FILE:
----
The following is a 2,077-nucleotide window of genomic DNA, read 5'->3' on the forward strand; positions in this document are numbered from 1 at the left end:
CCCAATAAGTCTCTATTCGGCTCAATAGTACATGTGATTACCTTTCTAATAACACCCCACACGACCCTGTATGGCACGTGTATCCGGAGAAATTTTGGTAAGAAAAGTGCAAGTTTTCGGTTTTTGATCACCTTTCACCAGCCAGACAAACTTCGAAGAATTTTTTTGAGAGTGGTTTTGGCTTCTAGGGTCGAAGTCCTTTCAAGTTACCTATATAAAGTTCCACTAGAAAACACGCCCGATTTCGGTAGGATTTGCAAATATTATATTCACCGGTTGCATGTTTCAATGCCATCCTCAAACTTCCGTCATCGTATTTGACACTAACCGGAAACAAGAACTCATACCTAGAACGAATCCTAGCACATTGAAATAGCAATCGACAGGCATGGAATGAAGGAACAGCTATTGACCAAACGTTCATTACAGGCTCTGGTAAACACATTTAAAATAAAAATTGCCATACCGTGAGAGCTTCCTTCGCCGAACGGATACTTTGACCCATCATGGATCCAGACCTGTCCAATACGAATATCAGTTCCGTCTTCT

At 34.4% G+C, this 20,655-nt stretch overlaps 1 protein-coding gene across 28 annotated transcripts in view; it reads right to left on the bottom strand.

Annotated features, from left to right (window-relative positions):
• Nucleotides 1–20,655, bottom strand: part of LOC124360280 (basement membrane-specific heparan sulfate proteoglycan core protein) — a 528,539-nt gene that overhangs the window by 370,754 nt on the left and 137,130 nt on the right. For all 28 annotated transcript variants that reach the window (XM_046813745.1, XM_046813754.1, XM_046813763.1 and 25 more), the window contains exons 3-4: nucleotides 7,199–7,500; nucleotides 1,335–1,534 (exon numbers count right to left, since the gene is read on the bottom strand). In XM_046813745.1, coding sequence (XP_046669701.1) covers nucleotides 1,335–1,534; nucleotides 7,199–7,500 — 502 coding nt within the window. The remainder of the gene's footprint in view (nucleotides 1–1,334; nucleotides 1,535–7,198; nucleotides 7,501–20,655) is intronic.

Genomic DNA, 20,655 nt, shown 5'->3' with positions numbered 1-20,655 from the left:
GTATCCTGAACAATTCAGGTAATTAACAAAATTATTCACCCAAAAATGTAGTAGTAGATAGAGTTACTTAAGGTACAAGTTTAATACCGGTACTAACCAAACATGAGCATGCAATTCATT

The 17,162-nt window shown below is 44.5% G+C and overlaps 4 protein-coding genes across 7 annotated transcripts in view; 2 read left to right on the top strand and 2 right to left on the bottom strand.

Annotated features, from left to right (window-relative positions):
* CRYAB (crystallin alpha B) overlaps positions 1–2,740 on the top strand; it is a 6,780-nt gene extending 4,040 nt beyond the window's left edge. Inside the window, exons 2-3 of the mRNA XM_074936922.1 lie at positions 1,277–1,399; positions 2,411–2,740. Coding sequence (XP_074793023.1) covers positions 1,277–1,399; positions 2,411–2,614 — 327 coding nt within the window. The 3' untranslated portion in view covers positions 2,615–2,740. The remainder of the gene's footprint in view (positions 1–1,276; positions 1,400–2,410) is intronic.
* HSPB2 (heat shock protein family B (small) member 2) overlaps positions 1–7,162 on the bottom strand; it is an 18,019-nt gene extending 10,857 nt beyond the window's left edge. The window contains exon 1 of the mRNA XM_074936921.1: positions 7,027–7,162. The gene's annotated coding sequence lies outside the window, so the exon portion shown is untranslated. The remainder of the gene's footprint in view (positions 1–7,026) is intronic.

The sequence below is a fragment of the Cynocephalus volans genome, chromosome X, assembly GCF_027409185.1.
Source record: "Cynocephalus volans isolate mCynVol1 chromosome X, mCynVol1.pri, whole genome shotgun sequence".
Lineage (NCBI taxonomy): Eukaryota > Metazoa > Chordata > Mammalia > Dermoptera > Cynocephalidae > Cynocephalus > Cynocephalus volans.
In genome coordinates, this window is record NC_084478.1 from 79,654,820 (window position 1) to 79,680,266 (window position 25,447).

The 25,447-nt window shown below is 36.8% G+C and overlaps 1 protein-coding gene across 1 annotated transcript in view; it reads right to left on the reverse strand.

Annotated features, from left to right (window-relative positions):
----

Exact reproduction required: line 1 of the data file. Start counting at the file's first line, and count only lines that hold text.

The following is a 2,077-nucleotide window of genomic DNA, read 5'->3' on the forward strand; positions in this document are numbered from 1 at the left end: